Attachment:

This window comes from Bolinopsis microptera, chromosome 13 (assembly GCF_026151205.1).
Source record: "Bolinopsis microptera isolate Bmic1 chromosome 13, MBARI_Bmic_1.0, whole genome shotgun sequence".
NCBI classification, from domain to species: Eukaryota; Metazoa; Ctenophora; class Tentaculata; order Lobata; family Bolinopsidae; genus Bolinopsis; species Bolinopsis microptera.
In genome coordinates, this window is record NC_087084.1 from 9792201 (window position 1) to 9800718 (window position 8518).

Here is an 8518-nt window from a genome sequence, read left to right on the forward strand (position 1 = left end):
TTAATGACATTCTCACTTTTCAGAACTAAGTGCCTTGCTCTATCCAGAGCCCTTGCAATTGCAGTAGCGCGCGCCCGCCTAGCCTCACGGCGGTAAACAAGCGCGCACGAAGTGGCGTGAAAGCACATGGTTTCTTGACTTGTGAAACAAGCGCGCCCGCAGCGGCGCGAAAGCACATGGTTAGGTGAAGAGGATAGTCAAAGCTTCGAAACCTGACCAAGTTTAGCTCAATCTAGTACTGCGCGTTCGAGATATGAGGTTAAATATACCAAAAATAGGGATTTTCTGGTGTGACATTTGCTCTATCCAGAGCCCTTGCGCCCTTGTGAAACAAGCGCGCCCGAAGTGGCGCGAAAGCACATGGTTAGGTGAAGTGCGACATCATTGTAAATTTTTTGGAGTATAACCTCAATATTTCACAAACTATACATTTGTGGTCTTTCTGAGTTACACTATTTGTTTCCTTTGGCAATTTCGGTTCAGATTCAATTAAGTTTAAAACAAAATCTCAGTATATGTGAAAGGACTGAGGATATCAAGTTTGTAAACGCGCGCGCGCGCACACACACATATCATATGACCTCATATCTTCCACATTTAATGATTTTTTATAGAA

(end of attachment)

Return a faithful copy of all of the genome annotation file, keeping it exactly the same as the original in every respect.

This window comes from Bolinopsis microptera, chromosome 13 (assembly GCF_026151205.1).
Source record: "Bolinopsis microptera isolate Bmic1 chromosome 13, MBARI_Bmic_1.0, whole genome shotgun sequence".
NCBI classification, from domain to species: Eukaryota; Metazoa; Ctenophora; class Tentaculata; order Lobata; family Bolinopsidae; genus Bolinopsis; species Bolinopsis microptera.
In genome coordinates, this window is record NC_087084.1 from 9792201 (window position 1) to 9800718 (window position 8518).

Here is an 8518-nt window from a genome sequence, read left to right on the forward strand (position 1 = left end):
TTAATGACATTCTCACTTTTCAGAACTAAGTGCCTTGCTCTATCCAGAGCCCTTGCAATTGCAGTAGCGCGCGCCCGCCTAGCCTCACGGCGGTAAACAAGCGCGCACGAAGTGGCGTGAAAGCACATGGTTTCTTGACTTGTGAAACAAGCGCGCCCGCAGCGGCGCGAAAGCACATGGTTAGGTGAAGAGGATAGTCAAAGCTTCGAAACCTGACCAAGTTTAGCTCAATCTAGTACTGCGCGTTCGAGATATGAGGTTAAATATACCAAAAATAGGGATTTTCTGGTGTGACATTTGCTCTATCCAGAGCCCTTGCGCCCTTGTGAAACAAGCGCGCCCGAAGTGGCGCGAAAGCACATGGTTAGGTGAAGTGCGACATCATTGTAAATTTTTTGGAGTATAACCTCAATATTTCACAAACTATACATTTGTGGTCTTTCTGAGTTACACTATTTGTTTCCTTTGGCAATTTCGGTTCAGATTCAATTAAGTTTAAAACAAAATCTCAGTATATGTGAAAGGACTGAGGATATCAAGTTTGTAAACGCGCGCGCGCGCACACACACATATCATATGACCTCATATCTTCCACATTTAATGATTTTTTATAGAA